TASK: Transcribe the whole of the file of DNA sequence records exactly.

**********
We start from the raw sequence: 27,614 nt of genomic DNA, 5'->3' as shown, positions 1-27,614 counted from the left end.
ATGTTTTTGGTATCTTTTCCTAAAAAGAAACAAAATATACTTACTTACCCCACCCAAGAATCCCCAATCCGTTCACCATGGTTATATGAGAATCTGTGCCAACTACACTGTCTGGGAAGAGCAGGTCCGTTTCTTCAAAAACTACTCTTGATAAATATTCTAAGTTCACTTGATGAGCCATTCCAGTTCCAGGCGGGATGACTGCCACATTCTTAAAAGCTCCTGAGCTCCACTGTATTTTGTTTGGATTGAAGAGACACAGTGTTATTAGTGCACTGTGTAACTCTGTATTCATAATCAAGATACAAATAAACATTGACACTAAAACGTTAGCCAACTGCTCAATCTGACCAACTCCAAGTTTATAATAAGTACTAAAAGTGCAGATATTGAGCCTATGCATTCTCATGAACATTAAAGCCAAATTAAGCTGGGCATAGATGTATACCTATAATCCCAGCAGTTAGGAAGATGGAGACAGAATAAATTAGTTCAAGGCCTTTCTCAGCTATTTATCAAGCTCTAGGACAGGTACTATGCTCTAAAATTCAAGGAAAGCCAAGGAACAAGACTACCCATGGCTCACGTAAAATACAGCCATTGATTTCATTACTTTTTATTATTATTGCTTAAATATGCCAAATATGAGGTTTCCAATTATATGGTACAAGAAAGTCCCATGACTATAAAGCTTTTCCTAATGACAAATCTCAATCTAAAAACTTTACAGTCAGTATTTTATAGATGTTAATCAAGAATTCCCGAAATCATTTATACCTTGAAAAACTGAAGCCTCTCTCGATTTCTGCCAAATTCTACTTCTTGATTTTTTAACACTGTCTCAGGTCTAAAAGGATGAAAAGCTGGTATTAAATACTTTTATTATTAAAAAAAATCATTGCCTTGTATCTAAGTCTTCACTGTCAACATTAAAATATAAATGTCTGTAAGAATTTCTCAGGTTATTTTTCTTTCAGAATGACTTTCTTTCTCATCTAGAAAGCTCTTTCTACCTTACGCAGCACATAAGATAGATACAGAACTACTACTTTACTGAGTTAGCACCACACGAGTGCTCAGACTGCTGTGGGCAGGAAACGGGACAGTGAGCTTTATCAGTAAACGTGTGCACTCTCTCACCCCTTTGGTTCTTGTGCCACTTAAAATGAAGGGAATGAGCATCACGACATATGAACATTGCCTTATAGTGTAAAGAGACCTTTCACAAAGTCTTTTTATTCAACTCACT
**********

We start from the raw sequence: 27,614 nt of genomic DNA, 5'->3' as shown, positions 1-27,614 counted from the left end.
ATGTTTTTGGTATCTTTTCCTAAAAAGAAACAAAATATACTTACTTACCCCACCCAAGAATCCCCAATCCGTTCACCATGGTTATATGAGAATCTGTGCCAACTACACTGTCTGGGAAGAGCAGGTCCGTTTCTTCAAAAACTACTCTTGATAAATATTCTAAGTTCACTTGATGAGCCATTCCAGTTCCAGGCGGGATGACTGCCACATTCTTAAAAGCTCCTGAGCTCCACTGTATTTTGTTTGGATTGAAGAGACACAGTGTTATTAGTGCACTGTGTAACTCTGTATTCATAATCAAGATACAAATAAACATTGACACTAAAACGTTAGCCAACTGCTCAATCTGACCAACTCCAAGTTTATAATAAGTACTAAAAGTGCAGATATTGAGCCTATGCATTCTCATGAACATTAAAGCCAAATTAAGCTGGGCATAGATGTATACCTATAATCCCAGCAGTTAGGAAGATGGAGACAGAATAAATTAGTTCAAGGCCTTTCTCAGCTATTTATCAAGCTCTAGGACAGGTACTATGCTCTAAAATTCAAGGAAAGCCAAGGAACAAGACTACCCATGGCTCACGTAAAATACAGCCATTGATTTCATTACTTTTTATTATTATTGCTTAAATATGCCAAATATGAGGTTTCCAATTATATGGTACAAGAAAGTCCCATGACTATAAAGCTTTTCCTAATGACAAATCTCAATCTAAAAACTTTACAGTCAGTATTTTATAGATGTTAATCAAGAATTCCCGAAATCATTTATACCTTGAAAAACTGAAGCCTCTCTCGATTTCTGCCAAATTCTACTTCTTGATTTTTTAACACTGTCTCAGGTCTAAAAGGATGAAAAGCTGGTATTAAATACTTTTATTATTAAAAAAAATCATTGCCTTGTATCTAAGTCTTCACTGTCAACATTAAAATATAAATGTCTGTAAGAATTTCTCAGGTTATTTTTCTTTCAGAATGACTTTCTTTCTCATCTAGAAAGCTCTTTCTACCTTACGCAGCACATAAGATAGATACAGAACTACTACTTTACTGAGTTAGCACCACACGAGTGCTCAGACTGCTGTGGGCAGGAAACGGGACAGTGAGCTTTATCAGTAAACGTGTGCACTCTCTCACCCCTTTGGTTCTTGTGCCACTTAAAATGAAGGGAATGAGCATCACGACATATGAACATTGCCTTATAGTGTAAAGAGACCTTTCACAAAGTCTTTTTATTCAACTCACT